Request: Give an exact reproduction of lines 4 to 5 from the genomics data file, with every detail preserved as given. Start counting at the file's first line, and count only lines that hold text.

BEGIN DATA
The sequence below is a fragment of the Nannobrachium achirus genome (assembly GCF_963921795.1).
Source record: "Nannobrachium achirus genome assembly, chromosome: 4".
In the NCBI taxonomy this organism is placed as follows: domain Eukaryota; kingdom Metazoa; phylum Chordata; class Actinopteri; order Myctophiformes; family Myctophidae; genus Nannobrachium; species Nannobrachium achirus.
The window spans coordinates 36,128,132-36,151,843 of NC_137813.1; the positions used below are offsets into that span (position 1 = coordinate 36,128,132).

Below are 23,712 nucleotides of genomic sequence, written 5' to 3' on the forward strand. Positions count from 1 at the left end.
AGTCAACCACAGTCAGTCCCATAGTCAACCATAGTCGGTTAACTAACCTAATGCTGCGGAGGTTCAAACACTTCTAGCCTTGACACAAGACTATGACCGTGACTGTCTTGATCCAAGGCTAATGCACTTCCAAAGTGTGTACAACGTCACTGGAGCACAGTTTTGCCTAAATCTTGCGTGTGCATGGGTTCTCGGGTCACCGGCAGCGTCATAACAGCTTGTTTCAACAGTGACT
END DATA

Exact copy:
The window spans coordinates 36,128,132-36,151,843 of NC_137813.1; the positions used below are offsets into that span (position 1 = coordinate 36,128,132).

Below are 23,712 nucleotides of genomic sequence, written 5' to 3' on the forward strand. Positions count from 1 at the left end.